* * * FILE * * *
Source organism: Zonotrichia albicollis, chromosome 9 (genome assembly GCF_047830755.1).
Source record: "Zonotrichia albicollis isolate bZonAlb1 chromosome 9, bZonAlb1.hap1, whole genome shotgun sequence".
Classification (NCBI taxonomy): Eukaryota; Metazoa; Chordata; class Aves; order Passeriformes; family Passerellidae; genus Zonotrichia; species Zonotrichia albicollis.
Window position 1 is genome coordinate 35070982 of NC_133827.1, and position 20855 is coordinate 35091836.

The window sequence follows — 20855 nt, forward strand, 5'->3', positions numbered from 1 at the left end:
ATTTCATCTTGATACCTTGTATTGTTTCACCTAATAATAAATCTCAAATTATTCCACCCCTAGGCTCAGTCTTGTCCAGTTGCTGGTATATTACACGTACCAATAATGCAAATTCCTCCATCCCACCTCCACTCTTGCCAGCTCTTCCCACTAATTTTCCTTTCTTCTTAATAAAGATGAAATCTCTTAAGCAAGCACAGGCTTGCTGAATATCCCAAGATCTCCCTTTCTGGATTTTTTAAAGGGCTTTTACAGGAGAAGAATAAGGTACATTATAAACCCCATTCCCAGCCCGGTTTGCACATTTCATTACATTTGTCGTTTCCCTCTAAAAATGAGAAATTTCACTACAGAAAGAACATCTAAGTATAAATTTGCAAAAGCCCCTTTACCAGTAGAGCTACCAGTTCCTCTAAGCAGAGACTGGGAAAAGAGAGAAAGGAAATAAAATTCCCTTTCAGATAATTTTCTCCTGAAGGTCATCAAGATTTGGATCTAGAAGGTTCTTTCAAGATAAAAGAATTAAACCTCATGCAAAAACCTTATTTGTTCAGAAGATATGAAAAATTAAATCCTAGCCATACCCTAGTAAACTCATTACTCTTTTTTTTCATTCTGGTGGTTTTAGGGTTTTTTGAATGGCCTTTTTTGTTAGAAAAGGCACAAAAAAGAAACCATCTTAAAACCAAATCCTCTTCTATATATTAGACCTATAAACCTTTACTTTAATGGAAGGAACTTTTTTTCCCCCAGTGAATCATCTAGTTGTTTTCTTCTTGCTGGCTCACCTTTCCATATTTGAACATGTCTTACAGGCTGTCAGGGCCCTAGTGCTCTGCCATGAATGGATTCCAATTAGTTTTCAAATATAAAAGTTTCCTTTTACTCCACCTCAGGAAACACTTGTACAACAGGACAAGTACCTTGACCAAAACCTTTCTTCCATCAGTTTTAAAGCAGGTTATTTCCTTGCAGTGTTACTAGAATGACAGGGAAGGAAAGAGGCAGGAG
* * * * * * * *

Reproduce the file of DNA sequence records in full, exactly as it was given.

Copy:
Source organism: Zonotrichia albicollis, chromosome 9 (genome assembly GCF_047830755.1).
Source record: "Zonotrichia albicollis isolate bZonAlb1 chromosome 9, bZonAlb1.hap1, whole genome shotgun sequence".
Classification (NCBI taxonomy): Eukaryota; Metazoa; Chordata; class Aves; order Passeriformes; family Passerellidae; genus Zonotrichia; species Zonotrichia albicollis.
Window position 1 is genome coordinate 35070982 of NC_133827.1, and position 20855 is coordinate 35091836.

The window sequence follows — 20855 nt, forward strand, 5'->3', positions numbered from 1 at the left end:
ATTTCATCTTGATACCTTGTATTGTTTCACCTAATAATAAATCTCAAATTATTCCACCCCTAGGCTCAGTCTTGTCCAGTTGCTGGTATATTACACGTACCAATAATGCAAATTCCTCCATCCCACCTCCACTCTTGCCAGCTCTTCCCACTAATTTTCCTTTCTTCTTAATAAAGATGAAATCTCTTAAGCAAGCACAGGCTTGCTGAATATCCCAAGATCTCCCTTTCTGGATTTTTTAAAGGGCTTTTACAGGAGAAGAATAAGGTACATTATAAACCCCATTCCCAGCCCGGTTTGCACATTTCATTACATTTGTCGTTTCCCTCTAAAAATGAGAAATTTCACTACAGAAAGAACATCTAAGTATAAATTTGCAAAAGCCCCTTTACCAGTAGAGCTACCAGTTCCTCTAAGCAGAGACTGGGAAAAGAGAGAAAGGAAATAAAATTCCCTTTCAGATAATTTTCTCCTGAAGGTCATCAAGATTTGGATCTAGAAGGTTCTTTCAAGATAAAAGAATTAAACCTCATGCAAAAACCTTATTTGTTCAGAAGATATGAAAAATTAAATCCTAGCCATACCCTAGTAAACTCATTACTCTTTTTTTTCATTCTGGTGGTTTTAGGGTTTTTTGAATGGCCTTTTTTGTTAGAAAAGGCACAAAAAAGAAACCATCTTAAAACCAAATCCTCTTCTATATATTAGACCTATAAACCTTTACTTTAATGGAAGGAACTTTTTTTCCCCCAGTGAATCATCTAGTTGTTTTCTTCTTGCTGGCTCACCTTTCCATATTTGAACATGTCTTACAGGCTGTCAGGGCCCTAGTGCTCTGCCATGAATGGATTCCAATTAGTTTTCAAATATAAAAGTTTCCTTTTACTCCACCTCAGGAAACACTTGTACAACAGGACAAGTACCTTGACCAAAACCTTTCTTCCATCAGTTTTAAAGCAGGTTATTTCCTTGCAGTGTTACTAGAATGACAGGGAAGGAAAGAGGCAGGAG